In turn you can compare this with sports coaches, who see themselves as part of their team and challenge the team’s performance. For instance in football when you’ve been playing the 4-4-2 system successfully for a long time but then find other teams have adjusted to the way you play, it’s up to the coach to switch to a different system. And that doesn’t just happen on its own, you have to make sure each member of the team understands and learns their new role and as a coach it’s my job to help them. In really good teams of course the players also help each other in reaching their goals.
Felicia Mutterer: And I’d say as the boss of a club/sports director you can also work to help coaches/managers improve the performance of their teams. What can have a positive influence here?
Andreas Zinke: Well in my view it’s really important that you feel responsible for performance and accept this responsibility. There are always “good reasons” why something doesn’t go to plan – I think we’ve all experienced this and of course it does sometimes happen – but in good teams these reasons don’t always exist and certainly don’t come up repeatedly. The motto “no excuse”, i.e. accepting responsibility, is also a key prerequisite for the measurability of performance. Because in the end performance is always measured. In sport it’s who scores more goals, in tennis who wins more sets, in running who is fastest…. I have to be able to make performance measurable and it’s only measurable if I accept a measure and don’t relativize it.
When we in Controlling measure performance for stakeholders and want to make it comparable, we can’t take account of any relativizing aspects because that would be much too complex. And an ambitious athlete has no excuses. There are good golfers who consistently deliver top performances in wind and weather, and football teams that are unbeatable not just in summer. You can see it like this: there’s a ranking list and it applies no matter the weather, and I have to measure myself against it and ensure that I become resilient to outside influences. You can do that in a company too, by adjusting in good time to changing circumstances and taking the entire organization with you so that it becomes more resilient to outside influences. No excuse!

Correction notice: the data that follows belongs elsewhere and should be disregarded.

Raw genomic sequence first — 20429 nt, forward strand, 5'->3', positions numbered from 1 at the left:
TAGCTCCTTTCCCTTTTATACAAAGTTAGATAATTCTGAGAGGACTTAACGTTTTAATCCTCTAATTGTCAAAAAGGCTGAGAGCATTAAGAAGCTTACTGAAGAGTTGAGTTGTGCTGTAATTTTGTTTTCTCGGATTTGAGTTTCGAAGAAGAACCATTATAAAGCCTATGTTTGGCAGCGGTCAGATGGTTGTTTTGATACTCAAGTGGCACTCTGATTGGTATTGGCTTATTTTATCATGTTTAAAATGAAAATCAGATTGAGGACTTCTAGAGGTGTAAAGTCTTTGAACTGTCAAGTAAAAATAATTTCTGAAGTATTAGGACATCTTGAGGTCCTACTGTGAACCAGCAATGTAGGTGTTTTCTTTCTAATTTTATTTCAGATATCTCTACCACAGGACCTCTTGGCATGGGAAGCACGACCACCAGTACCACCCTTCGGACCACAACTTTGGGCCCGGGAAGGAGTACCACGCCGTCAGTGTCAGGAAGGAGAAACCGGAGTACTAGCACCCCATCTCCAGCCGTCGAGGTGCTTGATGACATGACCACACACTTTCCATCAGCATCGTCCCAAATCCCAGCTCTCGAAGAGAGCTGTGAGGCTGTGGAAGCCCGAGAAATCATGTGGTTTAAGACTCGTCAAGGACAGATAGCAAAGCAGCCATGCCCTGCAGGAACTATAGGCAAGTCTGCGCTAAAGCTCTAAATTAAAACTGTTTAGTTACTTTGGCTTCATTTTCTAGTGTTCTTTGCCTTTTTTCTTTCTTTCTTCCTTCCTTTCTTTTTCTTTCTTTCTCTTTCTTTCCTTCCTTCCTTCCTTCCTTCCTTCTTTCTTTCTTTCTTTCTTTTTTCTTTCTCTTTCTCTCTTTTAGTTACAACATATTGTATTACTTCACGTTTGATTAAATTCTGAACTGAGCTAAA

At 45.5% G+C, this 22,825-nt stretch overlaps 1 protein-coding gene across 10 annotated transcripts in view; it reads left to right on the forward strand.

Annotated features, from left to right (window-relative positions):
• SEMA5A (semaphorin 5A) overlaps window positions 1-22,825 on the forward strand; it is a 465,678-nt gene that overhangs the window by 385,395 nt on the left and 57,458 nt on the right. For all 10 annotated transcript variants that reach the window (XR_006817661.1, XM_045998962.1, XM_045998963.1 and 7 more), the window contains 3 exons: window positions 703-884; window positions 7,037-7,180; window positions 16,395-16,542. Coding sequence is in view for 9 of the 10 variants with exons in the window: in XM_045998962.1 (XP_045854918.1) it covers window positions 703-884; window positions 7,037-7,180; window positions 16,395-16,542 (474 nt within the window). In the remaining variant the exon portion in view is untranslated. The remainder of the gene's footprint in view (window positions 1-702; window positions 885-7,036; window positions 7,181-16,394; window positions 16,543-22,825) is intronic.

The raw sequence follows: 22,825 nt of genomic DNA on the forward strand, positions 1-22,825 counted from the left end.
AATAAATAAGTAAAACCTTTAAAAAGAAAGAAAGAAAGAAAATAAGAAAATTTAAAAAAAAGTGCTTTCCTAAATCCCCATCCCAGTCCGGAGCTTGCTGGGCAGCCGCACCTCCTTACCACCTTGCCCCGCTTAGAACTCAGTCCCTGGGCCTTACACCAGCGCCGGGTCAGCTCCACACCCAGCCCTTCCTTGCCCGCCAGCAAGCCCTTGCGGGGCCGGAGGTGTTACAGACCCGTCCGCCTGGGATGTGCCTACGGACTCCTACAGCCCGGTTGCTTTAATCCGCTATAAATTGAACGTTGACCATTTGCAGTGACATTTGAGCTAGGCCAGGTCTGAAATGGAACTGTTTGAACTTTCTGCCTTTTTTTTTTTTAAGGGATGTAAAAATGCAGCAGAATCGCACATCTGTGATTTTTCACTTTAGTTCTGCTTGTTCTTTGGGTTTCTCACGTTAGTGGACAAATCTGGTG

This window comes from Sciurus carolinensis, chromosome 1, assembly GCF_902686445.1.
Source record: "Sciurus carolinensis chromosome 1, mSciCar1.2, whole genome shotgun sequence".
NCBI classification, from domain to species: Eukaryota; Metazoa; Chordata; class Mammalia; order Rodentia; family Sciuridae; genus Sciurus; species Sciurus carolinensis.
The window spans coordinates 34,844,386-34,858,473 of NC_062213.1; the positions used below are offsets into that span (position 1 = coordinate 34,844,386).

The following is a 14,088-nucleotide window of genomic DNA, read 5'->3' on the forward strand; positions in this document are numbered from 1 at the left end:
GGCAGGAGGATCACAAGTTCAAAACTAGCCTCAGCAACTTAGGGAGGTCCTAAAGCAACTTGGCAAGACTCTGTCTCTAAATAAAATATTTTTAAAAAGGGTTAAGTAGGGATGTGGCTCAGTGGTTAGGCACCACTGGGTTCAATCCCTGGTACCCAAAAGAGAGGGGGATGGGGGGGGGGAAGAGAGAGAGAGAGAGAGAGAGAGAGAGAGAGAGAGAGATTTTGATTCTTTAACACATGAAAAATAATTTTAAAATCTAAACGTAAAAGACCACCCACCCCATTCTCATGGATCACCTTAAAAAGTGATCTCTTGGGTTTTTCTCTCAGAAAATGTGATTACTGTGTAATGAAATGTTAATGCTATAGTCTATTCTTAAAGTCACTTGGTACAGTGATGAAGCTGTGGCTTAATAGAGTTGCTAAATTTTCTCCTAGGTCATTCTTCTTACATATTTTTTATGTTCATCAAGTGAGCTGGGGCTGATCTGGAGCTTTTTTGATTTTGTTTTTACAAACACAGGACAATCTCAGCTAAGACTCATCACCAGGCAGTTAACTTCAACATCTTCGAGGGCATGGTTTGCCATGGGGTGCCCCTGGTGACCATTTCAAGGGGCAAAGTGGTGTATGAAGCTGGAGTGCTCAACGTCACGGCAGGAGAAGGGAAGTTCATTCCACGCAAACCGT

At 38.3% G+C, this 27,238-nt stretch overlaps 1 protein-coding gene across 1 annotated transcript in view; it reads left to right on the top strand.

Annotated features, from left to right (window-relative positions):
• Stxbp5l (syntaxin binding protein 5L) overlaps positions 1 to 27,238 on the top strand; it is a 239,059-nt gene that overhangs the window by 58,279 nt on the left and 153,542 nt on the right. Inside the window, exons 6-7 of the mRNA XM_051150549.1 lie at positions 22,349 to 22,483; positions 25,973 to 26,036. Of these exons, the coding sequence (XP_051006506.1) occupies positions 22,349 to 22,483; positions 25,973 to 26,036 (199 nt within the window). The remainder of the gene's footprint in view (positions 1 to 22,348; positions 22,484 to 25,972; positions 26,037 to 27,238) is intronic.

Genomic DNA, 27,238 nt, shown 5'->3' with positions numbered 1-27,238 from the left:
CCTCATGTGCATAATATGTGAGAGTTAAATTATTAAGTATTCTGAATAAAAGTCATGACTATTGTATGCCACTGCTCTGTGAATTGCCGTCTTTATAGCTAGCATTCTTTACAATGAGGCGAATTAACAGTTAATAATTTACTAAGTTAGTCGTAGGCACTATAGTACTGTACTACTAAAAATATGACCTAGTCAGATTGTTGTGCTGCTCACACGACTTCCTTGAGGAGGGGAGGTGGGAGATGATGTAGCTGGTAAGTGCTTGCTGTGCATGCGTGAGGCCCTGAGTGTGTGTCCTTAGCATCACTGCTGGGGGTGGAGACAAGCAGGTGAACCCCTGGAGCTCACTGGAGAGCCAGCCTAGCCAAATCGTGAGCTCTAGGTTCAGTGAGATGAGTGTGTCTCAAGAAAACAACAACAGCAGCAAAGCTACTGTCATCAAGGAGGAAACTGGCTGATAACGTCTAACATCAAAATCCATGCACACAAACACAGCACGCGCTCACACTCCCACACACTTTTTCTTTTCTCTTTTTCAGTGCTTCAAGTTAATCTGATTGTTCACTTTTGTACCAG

Felicia Mutterer: We note: “No excuse” is extremely important for performance. Now you've just mentioned ranking lists, so how do you measure performance at thyssenkrupp?
Andreas Zinke: Performance at thyssenkrupp is ultimately measured by the share price, so to speak from the outside, and the share price in turn is a mix of key performance indicators perceived by the market, such as EBIT, free cash flow before M&A and tk value added. These are all well-known output factors that reflect the performance of the tk group, warts and all – but only when the result has been achieved, i.e. when the season is over as it were... and now together with the respective businesses we have come up with a system to better identify where we are headed on our way to the end-of-season result, but also why we are headed in that direction. It enables us to make any necessary course corrections more quickly or to emphasize a successful path and make it even more successful.
The system is based on so-called value levers, which vary depending on business model and the concrete situation of the company. However, they have one thing in common, i.e. 5-8 themes on which the company has to focus on the way to the end of the season and beyond in order to ultimately achieve an appropriate performance measure. The value levers are currently being defined for each business and will be agreed as sustainable reference points for performance development in the lever dialogues between the businesses and our executive board at the beginning of August. This development will then be monitored in so-called “performance discussions” in the course of the fiscal year.
Felicia Mutterer: You mention units of measure, I’d like to go into that now. What is an “appropriate” performance measure and what examples are there of value levers?